Chapter 3. Other debugging techniques

3.1. Understanding undocumented APIs

Some background: On the i386 class of machines, stack entries are usually dword (4 bytes) in size, little-endian. The stack grows downward in memory. The stack pointer, maintained in the esp register, points to the last valid entry; thus, the operation of pushing a value onto the stack involves decrementing esp and then moving the value into the memory pointed to by esp (i.e., push p in assembly resembles *(--esp) = p; in C). Removing (popping) values off the stack is the reverse (i.e., pop p corresponds to p = *(esp++); in C).

In the stdcall calling convention, arguments are pushed onto the stack right-to-left. For example, the C call myfunction(40, 20, 70, 30); is expressed in Intel assembly as:

push 30
push 70
push 20
push 40
call myfunction
The called function is responsible for removing the arguments off the stack. Thus, before the call to myfunction, the stack would look like:
         [local variable or temporary]
         [local variable or temporary]
esp ->    40
After the call returns, it should look like:
         [local variable or temporary]
esp ->   [local variable or temporary]

To restore the stack to this state, the called function must know how many arguments to remove (which is the number of arguments it takes). This is a problem if the function is undocumented.

One way to attempt to document the number of arguments each function takes is to create a wrapper around that function that detects the stack offset. Essentially, each wrapper assumes that the function will take a large number of arguments. The wrapper copies each of these arguments into its stack, calls the actual function, and then calculates the number of arguments by checking esp before and after the call.

The main problem with this scheme is that the function must actually be called from another program. Many of these functions are seldom used. An attempt was made to aggressively query each function in a given library (ntdll.dll) by passing 64 arguments, all 0, to each function. Unfortunately, Windows NT quickly goes to a blue screen of death, even if the program is run from a non-administrator account.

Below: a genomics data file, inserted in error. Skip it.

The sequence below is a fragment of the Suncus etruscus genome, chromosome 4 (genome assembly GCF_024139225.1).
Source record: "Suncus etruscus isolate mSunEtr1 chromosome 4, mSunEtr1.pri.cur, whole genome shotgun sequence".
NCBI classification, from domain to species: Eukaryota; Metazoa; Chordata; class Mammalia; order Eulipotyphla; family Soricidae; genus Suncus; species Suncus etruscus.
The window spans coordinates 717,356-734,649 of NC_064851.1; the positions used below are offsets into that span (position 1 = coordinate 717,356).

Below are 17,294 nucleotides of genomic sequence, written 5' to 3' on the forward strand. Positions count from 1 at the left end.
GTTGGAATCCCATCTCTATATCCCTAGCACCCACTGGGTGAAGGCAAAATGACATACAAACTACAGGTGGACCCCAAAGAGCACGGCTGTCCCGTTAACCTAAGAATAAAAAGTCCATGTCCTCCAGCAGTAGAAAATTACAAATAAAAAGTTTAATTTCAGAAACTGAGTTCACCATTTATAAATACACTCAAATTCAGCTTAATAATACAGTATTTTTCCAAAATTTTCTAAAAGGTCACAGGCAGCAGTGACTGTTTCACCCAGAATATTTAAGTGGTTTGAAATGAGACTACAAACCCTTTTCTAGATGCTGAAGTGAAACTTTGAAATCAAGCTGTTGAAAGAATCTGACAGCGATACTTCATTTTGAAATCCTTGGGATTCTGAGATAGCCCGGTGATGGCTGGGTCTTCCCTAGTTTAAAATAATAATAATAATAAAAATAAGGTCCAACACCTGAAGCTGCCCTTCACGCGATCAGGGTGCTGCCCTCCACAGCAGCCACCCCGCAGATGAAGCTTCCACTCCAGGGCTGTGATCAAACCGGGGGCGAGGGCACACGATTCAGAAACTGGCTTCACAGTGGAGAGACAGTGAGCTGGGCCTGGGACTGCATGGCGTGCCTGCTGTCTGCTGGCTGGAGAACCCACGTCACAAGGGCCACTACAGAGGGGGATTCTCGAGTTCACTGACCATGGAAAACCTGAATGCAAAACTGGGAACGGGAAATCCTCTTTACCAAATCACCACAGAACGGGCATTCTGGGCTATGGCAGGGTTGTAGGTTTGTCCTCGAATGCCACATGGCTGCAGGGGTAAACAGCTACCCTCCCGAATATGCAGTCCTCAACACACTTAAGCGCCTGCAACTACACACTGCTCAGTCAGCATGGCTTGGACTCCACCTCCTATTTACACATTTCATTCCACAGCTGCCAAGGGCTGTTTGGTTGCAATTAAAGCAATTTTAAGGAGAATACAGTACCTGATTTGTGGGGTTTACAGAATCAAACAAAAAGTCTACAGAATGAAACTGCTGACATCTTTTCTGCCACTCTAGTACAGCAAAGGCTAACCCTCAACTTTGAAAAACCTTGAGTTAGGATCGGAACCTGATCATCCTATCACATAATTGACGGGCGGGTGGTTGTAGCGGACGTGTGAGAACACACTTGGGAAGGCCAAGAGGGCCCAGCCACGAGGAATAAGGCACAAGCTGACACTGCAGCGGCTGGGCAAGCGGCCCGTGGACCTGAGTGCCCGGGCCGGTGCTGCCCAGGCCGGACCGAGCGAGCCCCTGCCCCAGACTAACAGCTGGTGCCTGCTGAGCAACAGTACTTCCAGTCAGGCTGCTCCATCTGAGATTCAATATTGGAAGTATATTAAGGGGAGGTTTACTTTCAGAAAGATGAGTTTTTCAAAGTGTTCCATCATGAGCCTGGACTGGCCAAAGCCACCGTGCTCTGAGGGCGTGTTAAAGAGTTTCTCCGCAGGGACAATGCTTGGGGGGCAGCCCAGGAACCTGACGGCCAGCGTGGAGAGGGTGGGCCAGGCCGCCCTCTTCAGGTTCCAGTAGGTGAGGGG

Another method that has been much more successful is to attempt to figure out how many arguments each function is removing from the stack. This instruction, ret hhll (where hhll is the number of bytes to remove, i.e. the number of arguments times 4), contains the bytes 0xc2 ll hh in memory. It is a reasonable assumption that few, if any, functions take more than 16 arguments; therefore, simply searching for hh == 0 and ll < 0x40 starting from the address of a function yields the correct number of arguments most of the time.

Of course, this is not without errors. ret 00ll is not the only instruction that can can have the byte sequence 0xc2 ll 0x0; for example, push 0x000040c2 has the byte sequence 0x68 0xc2 0x40 0x0 0x0, which matches the above. Properly, the utility should look for this sequence only on an instruction boundary; unfortunately, finding instruction boundaries on an i386 requires implementing a full disassembler -- quite a daunting task. Besides, the probability of having such a byte sequence that is not the actual return instruction is fairly low.

Much more troublesome is the non-linear flow of a function. For example, consider the following two functions:

    jmp  somefunction1_impl

    ret  0004

    ret  0008
In this case, we would incorrectly detect both somefunction1 and somefunction2 as taking only a single argument, whereas somefunction1 really takes two arguments.

With these limitations in mind, it is possible to implement more stubs in Wine and, eventually, the functions themselves.